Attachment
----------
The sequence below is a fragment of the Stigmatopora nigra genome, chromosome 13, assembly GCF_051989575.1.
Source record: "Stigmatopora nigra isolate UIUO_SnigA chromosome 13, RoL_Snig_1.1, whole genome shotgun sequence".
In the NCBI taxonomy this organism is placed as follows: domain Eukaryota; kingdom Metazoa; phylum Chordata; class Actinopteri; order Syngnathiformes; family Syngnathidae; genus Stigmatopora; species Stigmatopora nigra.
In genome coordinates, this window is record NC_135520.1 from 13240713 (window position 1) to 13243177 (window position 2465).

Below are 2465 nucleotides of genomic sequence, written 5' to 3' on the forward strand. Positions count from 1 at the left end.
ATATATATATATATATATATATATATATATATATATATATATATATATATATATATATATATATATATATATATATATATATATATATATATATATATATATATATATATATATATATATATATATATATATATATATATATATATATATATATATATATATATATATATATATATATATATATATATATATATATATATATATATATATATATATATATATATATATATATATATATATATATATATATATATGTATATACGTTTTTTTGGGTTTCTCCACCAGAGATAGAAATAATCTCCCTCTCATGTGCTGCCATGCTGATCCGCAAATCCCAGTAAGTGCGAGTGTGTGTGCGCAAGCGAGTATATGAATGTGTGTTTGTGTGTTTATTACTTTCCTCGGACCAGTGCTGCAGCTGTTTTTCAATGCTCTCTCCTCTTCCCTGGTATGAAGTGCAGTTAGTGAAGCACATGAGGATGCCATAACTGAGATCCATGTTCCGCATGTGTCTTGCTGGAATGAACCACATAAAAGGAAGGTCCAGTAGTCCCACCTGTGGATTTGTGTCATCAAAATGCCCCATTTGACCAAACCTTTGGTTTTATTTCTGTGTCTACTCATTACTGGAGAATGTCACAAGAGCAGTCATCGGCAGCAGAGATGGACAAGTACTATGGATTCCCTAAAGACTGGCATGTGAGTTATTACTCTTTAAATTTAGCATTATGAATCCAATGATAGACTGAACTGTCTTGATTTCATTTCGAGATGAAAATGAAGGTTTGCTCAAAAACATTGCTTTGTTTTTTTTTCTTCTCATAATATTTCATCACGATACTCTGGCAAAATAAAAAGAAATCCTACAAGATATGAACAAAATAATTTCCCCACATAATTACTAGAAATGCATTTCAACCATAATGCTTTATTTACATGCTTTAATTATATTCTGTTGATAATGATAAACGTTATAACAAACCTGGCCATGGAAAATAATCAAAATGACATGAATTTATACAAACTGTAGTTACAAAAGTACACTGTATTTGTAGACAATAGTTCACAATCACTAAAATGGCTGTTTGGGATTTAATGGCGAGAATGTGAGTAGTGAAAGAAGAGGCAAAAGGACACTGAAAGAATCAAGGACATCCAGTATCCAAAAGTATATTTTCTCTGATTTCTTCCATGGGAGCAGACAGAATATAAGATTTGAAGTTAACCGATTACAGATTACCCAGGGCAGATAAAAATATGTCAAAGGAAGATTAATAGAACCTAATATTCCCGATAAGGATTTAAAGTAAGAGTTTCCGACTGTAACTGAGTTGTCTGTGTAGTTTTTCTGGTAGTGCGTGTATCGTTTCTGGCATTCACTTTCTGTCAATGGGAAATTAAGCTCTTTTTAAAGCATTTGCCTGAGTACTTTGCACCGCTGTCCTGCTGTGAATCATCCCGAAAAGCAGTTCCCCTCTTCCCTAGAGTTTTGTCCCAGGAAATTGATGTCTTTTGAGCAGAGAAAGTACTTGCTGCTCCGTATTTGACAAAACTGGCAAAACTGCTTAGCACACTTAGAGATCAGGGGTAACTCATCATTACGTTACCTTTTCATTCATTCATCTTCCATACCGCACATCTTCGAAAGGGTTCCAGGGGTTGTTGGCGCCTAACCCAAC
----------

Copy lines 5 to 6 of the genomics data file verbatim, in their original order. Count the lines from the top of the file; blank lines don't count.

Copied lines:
Below are 2465 nucleotides of genomic sequence, written 5' to 3' on the forward strand. Positions count from 1 at the left end.
ATATATATATATATATATATATATATATATATATATATATATATATATATATATATATATATATATATATATATATATATATATATATATATATATATATATATATATATATATATATATATATATATATATATATATATATATATATATATATATATATATATATATATATATATATATATATATATATATATATATATATATATATATATATATATATATATATATATATATATATATATATATATATATATGTATATACGTTTTTTTGGGTTTCTCCACCAGAGATAGAAATAATCTCCCTCTCATGTGCTGCCATGCTGATCCGCAAATCCCAGTAAGTGCGAGTGTGTGTGCGCAAGCGAGTATATGAATGTGTGTTTGTGTGTTTATTACTTTCCTCGGACCAGTGCTGCAGCTGTTTTTCAATGCTCTCTCCTCTTCCCTGGTATGAAGTGCAGTTAGTGAAGCACATGAGGATGCCATAACTGAGATCCATGTTCCGCATGTGTCTTGCTGGAATGAACCACATAAAAGGAAGGTCCAGTAGTCCCACCTGTGGATTTGTGTCATCAAAATGCCCCATTTGACCAAACCTTTGGTTTTATTTCTGTGTCTACTCATTACTGGAGAATGTCACAAGAGCAGTCATCGGCAGCAGAGATGGACAAGTACTATGGATTCCCTAAAGACTGGCATGTGAGTTATTACTCTTTAAATTTAGCATTATGAATCCAATGATAGACTGAACTGTCTTGATTTCATTTCGAGATGAAAATGAAGGTTTGCTCAAAAACATTGCTTTGTTTTTTTTTCTTCTCATAATATTTCATCACGATACTCTGGCAAAATAAAAAGAAATCCTACAAGATATGAACAAAATAATTTCCCCACATAATTACTAGAAATGCATTTCAACCATAATGCTTTATTTACATGCTTTAATTATATTCTGTTGATAATGATAAACGTTATAACAAACCTGGCCATGGAAAATAATCAAAATGACATGAATTTATACAAACTGTAGTTACAAAAGTACACTGTATTTGTAGACAATAGTTCACAATCACTAAAATGGCTGTTTGGGATTTAATGGCGAGAATGTGAGTAGTGAAAGAAGAGGCAAAAGGACACTGAAAGAATCAAGGACATCCAGTATCCAAAAGTATATTTTCTCTGATTTCTTCCATGGGAGCAGACAGAATATAAGATTTGAAGTTAACCGATTACAGATTACCCAGGGCAGATAAAAATATGTCAAAGGAAGATTAATAGAACCTAATATTCCCGATAAGGATTTAAAGTAAGAGTTTCCGACTGTAACTGAGTTGTCTGTGTAGTTTTTCTGGTAGTGCGTGTATCGTTTCTGGCATTCACTTTCTGTCAATGGGAAATTAAGCTCTTTTTAAAGCATTTGCCTGAGTACTTTGCACCGCTGTCCTGCTGTGAATCATCCCGAAAAGCAGTTCCCCTCTTCCCTAGAGTTTTGTCCCAGGAAATTGATGTCTTTTGAGCAGAGAAAGTACTTGCTGCTCCGTATTTGACAAAACTGGCAAAACTGCTTAGCACACTTAGAGATCAGGGGTAACTCATCATTACGTTACCTTTTCATTCATTCATCTTCCATACCGCACATCTTCGAAAGGGTTCCAGGGGTTGTTGGCGCCTAACCCAAC